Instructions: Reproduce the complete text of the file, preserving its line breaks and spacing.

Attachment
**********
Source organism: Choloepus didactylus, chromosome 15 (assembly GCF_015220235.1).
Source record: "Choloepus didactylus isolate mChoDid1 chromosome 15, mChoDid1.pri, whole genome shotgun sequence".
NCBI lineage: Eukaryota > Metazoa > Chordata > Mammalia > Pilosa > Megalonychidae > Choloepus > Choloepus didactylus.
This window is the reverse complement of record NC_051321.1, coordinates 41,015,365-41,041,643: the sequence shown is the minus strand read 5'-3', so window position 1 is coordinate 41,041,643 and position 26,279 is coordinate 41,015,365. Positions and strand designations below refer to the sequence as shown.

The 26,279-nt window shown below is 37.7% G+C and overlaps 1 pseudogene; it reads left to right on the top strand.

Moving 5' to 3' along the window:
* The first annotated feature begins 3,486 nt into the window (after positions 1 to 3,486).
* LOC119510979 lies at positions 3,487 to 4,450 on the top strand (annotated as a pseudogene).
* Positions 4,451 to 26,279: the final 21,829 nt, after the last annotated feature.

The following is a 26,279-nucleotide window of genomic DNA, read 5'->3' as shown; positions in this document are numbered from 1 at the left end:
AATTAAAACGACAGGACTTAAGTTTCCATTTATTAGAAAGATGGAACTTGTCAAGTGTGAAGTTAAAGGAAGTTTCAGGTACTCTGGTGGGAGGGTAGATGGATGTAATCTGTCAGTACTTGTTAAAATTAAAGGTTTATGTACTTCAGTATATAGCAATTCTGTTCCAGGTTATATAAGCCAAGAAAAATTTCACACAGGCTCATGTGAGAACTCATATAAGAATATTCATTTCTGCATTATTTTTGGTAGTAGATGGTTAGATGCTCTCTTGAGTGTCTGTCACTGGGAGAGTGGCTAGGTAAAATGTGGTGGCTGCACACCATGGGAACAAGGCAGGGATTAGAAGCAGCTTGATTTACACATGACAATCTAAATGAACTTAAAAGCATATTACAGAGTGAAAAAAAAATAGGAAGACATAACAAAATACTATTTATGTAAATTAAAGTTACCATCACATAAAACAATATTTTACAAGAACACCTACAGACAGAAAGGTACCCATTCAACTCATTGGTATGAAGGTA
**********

Source organism: Choloepus didactylus, chromosome 15 (assembly GCF_015220235.1).
Source record: "Choloepus didactylus isolate mChoDid1 chromosome 15, mChoDid1.pri, whole genome shotgun sequence".
NCBI lineage: Eukaryota > Metazoa > Chordata > Mammalia > Pilosa > Megalonychidae > Choloepus > Choloepus didactylus.
This window is the reverse complement of record NC_051321.1, coordinates 41,015,365-41,041,643: the sequence shown is the minus strand read 5'-3', so window position 1 is coordinate 41,041,643 and position 26,279 is coordinate 41,015,365. Positions and strand designations below refer to the sequence as shown.

The 26,279-nt window shown below is 37.7% G+C and overlaps 1 pseudogene; it reads left to right on the top strand.

Moving 5' to 3' along the window:
* The first annotated feature begins 3,486 nt into the window (after positions 1 to 3,486).
* LOC119510979 lies at positions 3,487 to 4,450 on the top strand (annotated as a pseudogene).
* Positions 4,451 to 26,279: the final 21,829 nt, after the last annotated feature.

The following is a 26,279-nucleotide window of genomic DNA, read 5'->3' as shown; positions in this document are numbered from 1 at the left end:
AATTAAAACGACAGGACTTAAGTTTCCATTTATTAGAAAGATGGAACTTGTCAAGTGTGAAGTTAAAGGAAGTTTCAGGTACTCTGGTGGGAGGGTAGATGGATGTAATCTGTCAGTACTTGTTAAAATTAAAGGTTTATGTACTTCAGTATATAGCAATTCTGTTCCAGGTTATATAAGCCAAGAAAAATTTCACACAGGCTCATGTGAGAACTCATATAAGAATATTCATTTCTGCATTATTTTTGGTAGTAGATGGTTAGATGCTCTCTTGAGTGTCTGTCACTGGGAGAGTGGCTAGGTAAAATGTGGTGGCTGCACACCATGGGAACAAGGCAGGGATTAGAAGCAGCTTGATTTACACATGACAATCTAAATGAACTTAAAAGCATATTACAGAGTGAAAAAAAAATAGGAAGACATAACAAAATACTATTTATGTAAATTAAAGTTACCATCACATAAAACAATATTTTACAAGAACACCTACAGACAGAAAGGTACCCATTCAACTCATTGGTATGAAGGTA